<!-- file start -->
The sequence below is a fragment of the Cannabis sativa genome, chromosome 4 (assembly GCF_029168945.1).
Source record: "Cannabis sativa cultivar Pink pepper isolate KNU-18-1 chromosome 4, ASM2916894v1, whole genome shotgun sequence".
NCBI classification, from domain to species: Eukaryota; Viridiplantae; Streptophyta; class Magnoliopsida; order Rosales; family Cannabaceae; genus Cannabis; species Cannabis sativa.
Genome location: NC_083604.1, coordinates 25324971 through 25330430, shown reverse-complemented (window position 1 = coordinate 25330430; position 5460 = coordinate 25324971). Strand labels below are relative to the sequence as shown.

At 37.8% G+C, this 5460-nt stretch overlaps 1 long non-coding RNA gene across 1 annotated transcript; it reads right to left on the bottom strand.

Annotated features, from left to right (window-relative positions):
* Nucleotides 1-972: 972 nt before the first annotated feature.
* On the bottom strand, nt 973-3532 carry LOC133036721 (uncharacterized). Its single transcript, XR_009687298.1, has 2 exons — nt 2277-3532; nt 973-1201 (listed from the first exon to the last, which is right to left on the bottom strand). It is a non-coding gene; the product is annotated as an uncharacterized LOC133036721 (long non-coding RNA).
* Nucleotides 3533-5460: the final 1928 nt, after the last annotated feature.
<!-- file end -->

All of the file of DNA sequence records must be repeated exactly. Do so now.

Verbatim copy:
The sequence below is a fragment of the Cannabis sativa genome, chromosome 4 (assembly GCF_029168945.1).
Source record: "Cannabis sativa cultivar Pink pepper isolate KNU-18-1 chromosome 4, ASM2916894v1, whole genome shotgun sequence".
NCBI classification, from domain to species: Eukaryota; Viridiplantae; Streptophyta; class Magnoliopsida; order Rosales; family Cannabaceae; genus Cannabis; species Cannabis sativa.
Genome location: NC_083604.1, coordinates 25324971 through 25330430, shown reverse-complemented (window position 1 = coordinate 25330430; position 5460 = coordinate 25324971). Strand labels below are relative to the sequence as shown.

At 37.8% G+C, this 5460-nt stretch overlaps 1 long non-coding RNA gene across 1 annotated transcript; it reads right to left on the bottom strand.

Annotated features, from left to right (window-relative positions):
* Nucleotides 1-972: 972 nt before the first annotated feature.
* On the bottom strand, nt 973-3532 carry LOC133036721 (uncharacterized). Its single transcript, XR_009687298.1, has 2 exons — nt 2277-3532; nt 973-1201 (listed from the first exon to the last, which is right to left on the bottom strand). It is a non-coding gene; the product is annotated as an uncharacterized LOC133036721 (long non-coding RNA).
* Nucleotides 3533-5460: the final 1928 nt, after the last annotated feature.